Taken together, our study reveals a novel therapeutic-resistant mechanism involved in APE1 following oxidative genotoxic stress (Fig. 7). We postulate that APE1’s role in radio-resistance by initiating DSBs formation has been missed is due to the generally thought that APE1 simply involves in repairing AP sites to decrease DSBs accumulation by BER pathway. Looking forward, future studies should explore more extensively the effects of timing of inhibitor application with respect to IR administration, perhaps initially using cell models before moving to more complex in vivo tumor models. Additionally, studies of interest would also include whether this finding exists in other treatments inducing oxidative stress, such as chemotherapy and targeted therapy.
Availability of data and materials
The authors confirm that the data supporting the findings of this study are available within the article and the Additional file data.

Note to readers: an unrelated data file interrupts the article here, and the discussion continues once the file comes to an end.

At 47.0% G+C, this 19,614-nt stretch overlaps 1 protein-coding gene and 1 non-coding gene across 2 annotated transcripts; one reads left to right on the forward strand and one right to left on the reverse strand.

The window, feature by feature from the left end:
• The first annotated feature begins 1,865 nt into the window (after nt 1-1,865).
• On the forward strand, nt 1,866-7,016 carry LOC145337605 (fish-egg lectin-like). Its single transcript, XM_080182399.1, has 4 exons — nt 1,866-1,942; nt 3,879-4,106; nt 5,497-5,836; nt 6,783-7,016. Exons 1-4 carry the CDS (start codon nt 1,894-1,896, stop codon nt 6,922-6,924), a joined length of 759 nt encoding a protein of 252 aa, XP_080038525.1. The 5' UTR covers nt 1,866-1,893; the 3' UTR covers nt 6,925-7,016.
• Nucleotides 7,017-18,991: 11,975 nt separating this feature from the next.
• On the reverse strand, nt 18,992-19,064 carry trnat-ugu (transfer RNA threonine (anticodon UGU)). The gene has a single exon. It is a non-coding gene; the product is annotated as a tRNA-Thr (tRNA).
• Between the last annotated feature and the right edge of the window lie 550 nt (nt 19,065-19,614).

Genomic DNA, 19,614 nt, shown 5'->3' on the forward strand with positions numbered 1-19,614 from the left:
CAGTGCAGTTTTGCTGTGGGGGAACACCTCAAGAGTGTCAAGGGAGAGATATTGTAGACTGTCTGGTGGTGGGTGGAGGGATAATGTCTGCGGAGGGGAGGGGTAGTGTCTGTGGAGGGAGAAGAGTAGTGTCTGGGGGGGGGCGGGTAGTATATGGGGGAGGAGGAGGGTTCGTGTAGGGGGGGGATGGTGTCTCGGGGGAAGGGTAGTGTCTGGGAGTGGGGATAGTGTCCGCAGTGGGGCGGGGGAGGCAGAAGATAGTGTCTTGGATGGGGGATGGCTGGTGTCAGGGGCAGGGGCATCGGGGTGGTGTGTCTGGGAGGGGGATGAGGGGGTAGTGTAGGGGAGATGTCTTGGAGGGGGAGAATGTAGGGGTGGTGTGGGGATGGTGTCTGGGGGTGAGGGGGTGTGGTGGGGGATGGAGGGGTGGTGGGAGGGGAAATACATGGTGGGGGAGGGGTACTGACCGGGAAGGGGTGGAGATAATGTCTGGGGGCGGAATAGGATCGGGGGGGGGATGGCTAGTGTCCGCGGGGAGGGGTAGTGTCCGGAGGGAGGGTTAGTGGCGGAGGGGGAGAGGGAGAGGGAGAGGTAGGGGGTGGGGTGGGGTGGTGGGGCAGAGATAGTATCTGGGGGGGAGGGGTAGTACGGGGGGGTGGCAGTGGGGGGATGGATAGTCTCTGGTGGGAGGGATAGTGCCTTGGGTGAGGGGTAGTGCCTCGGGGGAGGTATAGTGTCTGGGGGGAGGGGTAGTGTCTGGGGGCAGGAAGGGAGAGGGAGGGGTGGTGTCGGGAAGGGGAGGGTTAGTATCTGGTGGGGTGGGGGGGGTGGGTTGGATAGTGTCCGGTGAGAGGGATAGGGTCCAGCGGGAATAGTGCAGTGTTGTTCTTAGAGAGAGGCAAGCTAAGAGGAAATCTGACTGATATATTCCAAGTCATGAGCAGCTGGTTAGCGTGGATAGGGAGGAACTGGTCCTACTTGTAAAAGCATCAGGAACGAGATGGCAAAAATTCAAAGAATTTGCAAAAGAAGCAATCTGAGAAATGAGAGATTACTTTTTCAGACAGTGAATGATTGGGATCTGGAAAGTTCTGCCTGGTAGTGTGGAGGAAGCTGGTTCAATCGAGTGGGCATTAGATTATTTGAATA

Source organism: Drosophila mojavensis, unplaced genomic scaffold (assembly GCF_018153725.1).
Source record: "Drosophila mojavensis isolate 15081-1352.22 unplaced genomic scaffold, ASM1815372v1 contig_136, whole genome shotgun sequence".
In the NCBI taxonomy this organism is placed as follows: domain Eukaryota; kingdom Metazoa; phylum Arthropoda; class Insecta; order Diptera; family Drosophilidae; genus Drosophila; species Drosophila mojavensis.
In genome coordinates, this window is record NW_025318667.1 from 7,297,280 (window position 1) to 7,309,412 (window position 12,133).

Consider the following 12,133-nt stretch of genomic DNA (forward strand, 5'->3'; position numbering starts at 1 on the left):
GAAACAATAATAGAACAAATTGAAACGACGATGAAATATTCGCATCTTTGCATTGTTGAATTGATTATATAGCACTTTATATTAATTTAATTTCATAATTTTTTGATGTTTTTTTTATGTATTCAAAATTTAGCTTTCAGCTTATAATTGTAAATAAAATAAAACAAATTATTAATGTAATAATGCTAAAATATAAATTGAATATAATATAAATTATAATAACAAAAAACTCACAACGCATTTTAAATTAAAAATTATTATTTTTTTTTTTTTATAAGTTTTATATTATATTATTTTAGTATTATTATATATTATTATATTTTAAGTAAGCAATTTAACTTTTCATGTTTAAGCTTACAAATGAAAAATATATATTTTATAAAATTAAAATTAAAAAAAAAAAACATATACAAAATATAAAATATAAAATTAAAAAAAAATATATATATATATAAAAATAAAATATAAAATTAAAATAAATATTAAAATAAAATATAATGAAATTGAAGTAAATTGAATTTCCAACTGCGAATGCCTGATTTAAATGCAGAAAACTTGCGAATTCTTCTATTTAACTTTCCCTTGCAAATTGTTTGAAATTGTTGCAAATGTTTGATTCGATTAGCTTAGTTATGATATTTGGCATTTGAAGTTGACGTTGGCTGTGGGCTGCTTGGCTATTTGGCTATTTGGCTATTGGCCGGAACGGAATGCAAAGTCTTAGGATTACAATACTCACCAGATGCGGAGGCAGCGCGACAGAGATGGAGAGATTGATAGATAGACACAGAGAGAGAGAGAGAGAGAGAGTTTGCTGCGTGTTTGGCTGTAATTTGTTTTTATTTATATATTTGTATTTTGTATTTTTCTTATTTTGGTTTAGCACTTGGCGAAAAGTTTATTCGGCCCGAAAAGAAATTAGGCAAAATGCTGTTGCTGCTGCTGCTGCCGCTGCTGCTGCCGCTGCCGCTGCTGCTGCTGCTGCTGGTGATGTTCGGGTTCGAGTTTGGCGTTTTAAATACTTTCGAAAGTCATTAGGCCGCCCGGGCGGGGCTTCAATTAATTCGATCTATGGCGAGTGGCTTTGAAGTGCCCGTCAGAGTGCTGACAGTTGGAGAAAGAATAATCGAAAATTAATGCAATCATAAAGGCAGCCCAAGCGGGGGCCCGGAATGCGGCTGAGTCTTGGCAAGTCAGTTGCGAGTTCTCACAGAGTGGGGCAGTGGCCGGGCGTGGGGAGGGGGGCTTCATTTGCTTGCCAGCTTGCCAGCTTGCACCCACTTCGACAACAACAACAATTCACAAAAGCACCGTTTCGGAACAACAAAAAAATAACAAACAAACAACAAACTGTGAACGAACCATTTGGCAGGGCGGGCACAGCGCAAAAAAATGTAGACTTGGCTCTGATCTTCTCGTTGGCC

Apurinic/apyrimidinic endonuclease 1
Ataxia telangiectasia and Rad3-related
Base excision repair
DNA damage response
- DNA-PKcs :
DNA-dependent protein kinase catalytic subunit
DNA double-strand breaks
KRAB the chromatin remodeling factor KRAB domain- associated protein 1
8-Oxoguanine DNA glycosylase
Phosphatidylinositol 3-kinase-related kinase
Reactive oxygen species
Single strand break
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This work was supported by Natural Science Foundation of Chongqing [Granted Number: cstc2019jcyjjqX0008] and National Natural Science Foundation of China [Granted Number: 82072599].
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All assay about human samples were performed with the approval of the Ethics Committee of Army Medical Center of People’s Liberation Army. All animal experiments were performed with the approval of Animal Care and Use Ethics Committee of Army Medical Center of PLA.